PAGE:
Prevention and Cessation

Our work to reduce tobacco use has led to funding for highly successful quitlines and youth programs that educate children about the perils of using tobacco, including cigarettes, hookah and e-cigarettes. 

These programs will help prevent children from starting a deadly tobacco addiction and help more adults quit. 

Smoking rates are at their lowest levels in decades, with 1.9 percent of high school kids and 11.5 percent of adults smoking cigarettes.

Latest Updates

November 14, 2023

Elected officials across the state must preserve our smokefree workplace protections and do more to support residents of Wisconsin who want to quit using tobacco products, say cancer patients, survivors, and advocates who are marking the American Cancer Society’s 48 th annual Great American Smokeout® this Thursday. The Great American Smokeout is a day for people who use tobacco to create a plan to quit.

November 2, 2023

New data from the U.S. Food and Drug Administration (FDA) and the U.S. Centers for Disease Control and Prevention’s (CDC) National Youth Tobacco Survey (NYTS) found that more than 6.21 million youth reported ever using tobacco products and 2.8 million report current use (past 30 days) of any tobacco product in 2023.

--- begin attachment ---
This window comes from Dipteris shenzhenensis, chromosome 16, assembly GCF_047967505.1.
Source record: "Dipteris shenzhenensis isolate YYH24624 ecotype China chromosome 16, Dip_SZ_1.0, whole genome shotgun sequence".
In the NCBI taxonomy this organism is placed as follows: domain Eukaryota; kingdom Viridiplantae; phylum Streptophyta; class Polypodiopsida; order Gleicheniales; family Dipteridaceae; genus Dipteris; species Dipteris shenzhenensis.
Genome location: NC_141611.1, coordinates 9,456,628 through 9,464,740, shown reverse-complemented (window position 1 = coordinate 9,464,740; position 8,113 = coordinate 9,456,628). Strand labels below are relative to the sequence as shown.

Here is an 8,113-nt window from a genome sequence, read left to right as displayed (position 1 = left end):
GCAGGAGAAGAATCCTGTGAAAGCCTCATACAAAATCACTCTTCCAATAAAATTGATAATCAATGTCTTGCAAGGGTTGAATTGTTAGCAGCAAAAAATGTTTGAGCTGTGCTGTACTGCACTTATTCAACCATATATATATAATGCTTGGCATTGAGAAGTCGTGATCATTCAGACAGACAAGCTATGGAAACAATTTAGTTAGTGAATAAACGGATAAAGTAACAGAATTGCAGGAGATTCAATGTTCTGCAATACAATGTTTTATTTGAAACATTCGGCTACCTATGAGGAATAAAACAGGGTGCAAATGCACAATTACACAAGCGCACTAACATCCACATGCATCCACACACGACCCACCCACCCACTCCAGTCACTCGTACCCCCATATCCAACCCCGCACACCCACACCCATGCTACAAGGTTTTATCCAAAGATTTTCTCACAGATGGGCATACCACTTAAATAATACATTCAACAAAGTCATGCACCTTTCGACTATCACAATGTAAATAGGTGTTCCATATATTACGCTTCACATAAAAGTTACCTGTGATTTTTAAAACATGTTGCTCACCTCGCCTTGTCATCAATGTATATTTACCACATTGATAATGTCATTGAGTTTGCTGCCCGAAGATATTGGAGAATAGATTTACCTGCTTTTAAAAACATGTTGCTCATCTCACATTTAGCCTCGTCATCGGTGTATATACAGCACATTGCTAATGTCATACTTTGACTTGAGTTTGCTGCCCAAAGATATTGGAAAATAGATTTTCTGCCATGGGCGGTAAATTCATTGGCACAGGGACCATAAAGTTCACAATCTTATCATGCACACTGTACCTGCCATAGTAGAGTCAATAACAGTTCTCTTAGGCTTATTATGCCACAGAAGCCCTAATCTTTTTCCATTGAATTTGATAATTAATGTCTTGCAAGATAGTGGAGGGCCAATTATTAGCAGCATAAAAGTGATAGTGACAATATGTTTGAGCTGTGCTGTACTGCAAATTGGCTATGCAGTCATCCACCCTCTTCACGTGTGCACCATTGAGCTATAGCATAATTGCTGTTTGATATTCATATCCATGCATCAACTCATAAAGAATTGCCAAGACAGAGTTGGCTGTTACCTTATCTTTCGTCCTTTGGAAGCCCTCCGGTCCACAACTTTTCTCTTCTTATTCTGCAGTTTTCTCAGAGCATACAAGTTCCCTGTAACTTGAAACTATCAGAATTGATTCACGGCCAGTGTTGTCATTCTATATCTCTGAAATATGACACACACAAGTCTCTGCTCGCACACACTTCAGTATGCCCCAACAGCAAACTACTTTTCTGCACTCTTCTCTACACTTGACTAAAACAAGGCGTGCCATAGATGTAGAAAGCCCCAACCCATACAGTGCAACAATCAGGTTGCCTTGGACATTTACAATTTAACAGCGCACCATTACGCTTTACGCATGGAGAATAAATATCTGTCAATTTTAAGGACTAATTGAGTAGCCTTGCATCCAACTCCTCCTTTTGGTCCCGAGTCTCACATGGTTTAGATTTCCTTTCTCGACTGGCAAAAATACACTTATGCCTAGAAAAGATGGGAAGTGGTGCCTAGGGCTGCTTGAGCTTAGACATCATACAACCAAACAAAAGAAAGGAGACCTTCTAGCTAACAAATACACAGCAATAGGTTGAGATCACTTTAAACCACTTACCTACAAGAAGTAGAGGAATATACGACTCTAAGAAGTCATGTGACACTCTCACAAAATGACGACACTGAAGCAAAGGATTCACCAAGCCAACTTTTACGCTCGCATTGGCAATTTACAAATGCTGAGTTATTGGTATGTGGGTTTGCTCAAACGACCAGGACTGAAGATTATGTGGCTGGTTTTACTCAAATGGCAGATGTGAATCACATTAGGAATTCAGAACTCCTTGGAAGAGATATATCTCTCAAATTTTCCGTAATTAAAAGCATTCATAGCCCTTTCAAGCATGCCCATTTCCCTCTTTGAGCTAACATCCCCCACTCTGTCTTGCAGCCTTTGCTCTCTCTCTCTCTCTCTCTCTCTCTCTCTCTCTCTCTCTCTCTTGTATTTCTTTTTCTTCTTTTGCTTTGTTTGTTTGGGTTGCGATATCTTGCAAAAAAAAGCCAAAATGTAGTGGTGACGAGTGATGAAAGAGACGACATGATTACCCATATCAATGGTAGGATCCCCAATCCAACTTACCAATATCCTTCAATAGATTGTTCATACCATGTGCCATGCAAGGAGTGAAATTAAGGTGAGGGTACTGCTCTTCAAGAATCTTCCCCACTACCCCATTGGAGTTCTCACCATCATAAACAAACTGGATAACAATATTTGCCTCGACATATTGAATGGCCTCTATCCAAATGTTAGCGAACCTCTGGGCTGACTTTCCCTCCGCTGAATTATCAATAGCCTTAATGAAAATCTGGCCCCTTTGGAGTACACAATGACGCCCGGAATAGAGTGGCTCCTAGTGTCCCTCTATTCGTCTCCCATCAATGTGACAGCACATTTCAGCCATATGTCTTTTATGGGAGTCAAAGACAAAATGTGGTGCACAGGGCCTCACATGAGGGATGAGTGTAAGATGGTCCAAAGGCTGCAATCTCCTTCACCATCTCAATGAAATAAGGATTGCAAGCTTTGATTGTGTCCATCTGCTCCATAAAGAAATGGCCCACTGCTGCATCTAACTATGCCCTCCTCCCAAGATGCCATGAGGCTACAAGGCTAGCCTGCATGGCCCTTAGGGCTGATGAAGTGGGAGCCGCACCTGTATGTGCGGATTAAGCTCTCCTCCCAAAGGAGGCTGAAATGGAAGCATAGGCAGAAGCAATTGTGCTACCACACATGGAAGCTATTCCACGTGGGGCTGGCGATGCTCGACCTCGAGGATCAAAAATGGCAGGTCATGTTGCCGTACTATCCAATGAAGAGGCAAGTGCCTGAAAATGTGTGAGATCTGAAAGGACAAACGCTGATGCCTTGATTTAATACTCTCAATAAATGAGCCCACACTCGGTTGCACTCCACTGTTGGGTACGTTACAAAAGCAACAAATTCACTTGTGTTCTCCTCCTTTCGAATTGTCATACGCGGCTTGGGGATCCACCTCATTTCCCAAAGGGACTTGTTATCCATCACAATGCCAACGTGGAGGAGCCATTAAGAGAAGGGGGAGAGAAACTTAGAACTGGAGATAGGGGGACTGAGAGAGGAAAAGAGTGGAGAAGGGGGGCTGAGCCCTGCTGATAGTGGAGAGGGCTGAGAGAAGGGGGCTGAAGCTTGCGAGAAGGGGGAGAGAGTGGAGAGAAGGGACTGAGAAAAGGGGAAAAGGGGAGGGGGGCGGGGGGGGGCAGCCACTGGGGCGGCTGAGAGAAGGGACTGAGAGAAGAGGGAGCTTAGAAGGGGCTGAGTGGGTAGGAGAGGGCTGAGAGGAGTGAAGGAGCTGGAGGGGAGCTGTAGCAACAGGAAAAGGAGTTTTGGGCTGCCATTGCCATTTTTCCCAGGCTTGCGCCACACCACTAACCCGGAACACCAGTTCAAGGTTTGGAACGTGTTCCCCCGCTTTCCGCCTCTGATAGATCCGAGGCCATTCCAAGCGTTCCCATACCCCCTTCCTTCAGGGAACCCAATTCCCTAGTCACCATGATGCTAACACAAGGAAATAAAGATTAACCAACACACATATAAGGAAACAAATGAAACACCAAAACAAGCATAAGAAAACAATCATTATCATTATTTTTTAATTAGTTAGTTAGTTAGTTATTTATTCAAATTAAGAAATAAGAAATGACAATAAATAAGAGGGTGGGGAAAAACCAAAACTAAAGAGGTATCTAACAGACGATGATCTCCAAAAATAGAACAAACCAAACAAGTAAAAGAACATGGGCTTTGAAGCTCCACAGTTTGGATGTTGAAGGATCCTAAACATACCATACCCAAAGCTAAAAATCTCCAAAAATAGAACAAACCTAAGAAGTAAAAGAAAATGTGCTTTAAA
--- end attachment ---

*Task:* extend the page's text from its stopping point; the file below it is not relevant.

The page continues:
September 7, 2023

This week, the Centers for Disease Control and Prevention’s (CDC) Office on Smoking and Health (OSH) launched a new campaign, “Empower Vape-Free Youth,” which aims to empower educators to speak with youth about the risks associated with e-cigarettes and nicotine addiction and to encourage youth to avoid and/or quit e-cigarettes.

August 2, 2023

This week, 32 members of the Congressional Black Caucus (CBC) sent a letter to Food and Drug Administration (FDA) Commissioner, Robert M. Califf, MD, urging the FDA to finalize the proposed rule to remove menthol as a characterizing flavor in cigarettes.

Prevention and Cessation Resources

Flavors are a marketing weapon the tobacco manufacturers use to target youth and young people to a lifetime of addiction. The use of any flavored tobacco product among youth is concerning because it exposes them to a lifetime of nicotine addiction, disease, and premature death.

Eliminating tobacco-related disparities requires that Medicaid enrollees have access to comprehensive cessation benefits without cost-sharing or other barriers to quit tobacco.

While overall smoking rates have declined in recent years, smoking rates remain higher among specific populations, including people with limited incomes. These differences are in large part due to the tobacco industry’s targeted marketing through advertising, price discounting and other strategies. Every year the tobacco industry spends $9.1 billion in the United States marketing their deadly and addictive products.